US 2384165 A
Description (OCR text may contain errors)
Sept. 4, 1945.
J. A. GOLDFARB ETAL 2,384,165
SHORTS 1944 2- Sheets-She et 2 Filed May 1,
WOVEN FABRIC KNITTED FABRIC woven FABRIC IHVEHTORS, Jac'ob A. Goldfarb,
'EVereii J'. 10ore, WW4 mm Patented Sept. 4, 1945 SHORTS Jacob A. Goldfarb, Frankfort, and Everett J Moore, Bowling Green, Ky., assi'gnors to Union Underwear (30., Inc., Frankfort, Ky., :a corpora- .tion of Kentucky Application May 1, 1944, Serial No. 533,482
This invention relates to an undergarment and particularly to shorts, having for a primary object the incorporation of means therein for the utmost comfortby maintaining fit with ample elasticity, all by a minimum number orv parts readily and relatively cheaply produced and assembled. v i V Other important; objectsand advantages of the invention will become apparent'to those versed in the art in the following description of one parorder form as illustrated in the accompanying drawings, in which I Fig. 1 is a view in rearelevation of a garment embodying the invention; Y
Fig. 2, a view in front elevation with the right hand leg of the garment raised'to a horizontally disposed position; 1 7 Fig. "3, a view in disassembled relation of parts forming the garment beltj and L a view in disassembled relation of the parts forming the garment and to beattached to the belt of Fig. '3.
Iiike characters of reference indicate like part throughout the several views the drawings. T Referring toFigQ 4, two main sections l and I are formed to have the safne dimensions-and contour, and are made out of woven fabric having substantially no elasticit in any direction. Since .both pieces T0 and H are identical, the de scription 'of one piece, such as piece In, will :be sufficient to describe both. flt'is understood, however, that the ,pieces "land [I are ineflect left and right pieces respectively. Referring to the piece 10, the lower edge AB will, upon being hemmed, be the major part of the lower end of the left leg section of the garment. The line AC will represent substantially half the length of a hem extending across the crotch of the garment. While the remainder of that edge portion, CD, will be the distance from that hem up to the underside of the front belt piece [2, Fig. 3. Then from the point D, the section has an upper edge directed upwardly in a curved manner to follow the contour of the lower line of the belt piece l2, and from the end of that piece I2, this top edge of the piece In continues in a straight line diverging upwardly slightly to terminate at the point E, inclining from a parallel line in reference to the lower edge AB. Between the points B and E, the piece In is defined by a straight edge.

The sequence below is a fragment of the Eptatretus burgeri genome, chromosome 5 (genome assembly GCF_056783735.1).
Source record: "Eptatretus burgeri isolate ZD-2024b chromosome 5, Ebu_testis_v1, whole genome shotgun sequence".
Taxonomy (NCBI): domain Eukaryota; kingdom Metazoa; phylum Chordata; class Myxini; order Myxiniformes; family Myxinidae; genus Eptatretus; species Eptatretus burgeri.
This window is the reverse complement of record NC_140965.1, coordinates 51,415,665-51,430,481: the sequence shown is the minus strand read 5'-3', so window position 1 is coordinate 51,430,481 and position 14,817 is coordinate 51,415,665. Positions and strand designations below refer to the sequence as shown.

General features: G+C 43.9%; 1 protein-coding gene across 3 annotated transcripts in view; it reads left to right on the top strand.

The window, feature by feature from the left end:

A central panel I3 is formed out of a knitted material having a high degree of elasticity in horizontally disposed directions and a lesser degree of elasticity in vertically disposed directions. For example, in the case of one pa ticular piece of knitted material made of cotton only, the vertical stretch of the panel l3 for its entire length for a given force would be approximately one inch in comparison to a stretch through the major width of the panel under the same force of about two inches. This panel I'3 is generally triangularly shaped to have aside edge FG' equal to the edge EB of the piece I, and a side edge 'HJ equal to .theedge .EB of the piece H. The top edge of the. panel ['3 is defined by the short line 'FH being reduced to approximately 1% inches on the finished garment. The lower end of the panel 13 is defined b the lines GK and .JL sloping inwardly and downwardlyrespectively from 'the points G and'J to connect with the line KL parallel to the 'top' lin FH.
Referring to Fig. 3, the .left hand .Iront .belt, section I2, i matched by a corresponding right hand belt, section l4, and these two sections 12 and 11 are 'in the finishedjgarment inter-connec'ted by 'their rearwardly disposed narrow ends by the rear belt portion I5 consisting, in the .present form, of a woven fabric material stitched to have parallel top and bottom edges. Both the frontb'elt sections 12 and l 4 are likewise made of woven fabric material. The finished belt to all intents and purpose is one continuous line and substantially non-stretchable. To provide for variations in the length of the finished belt, eyes or slots '11 are provided Jin the adjacent ends of the respective belt portions, through which openings a ribbon 18 may be inserted to reduce the effective length, allin .the well known .and usual manner. 1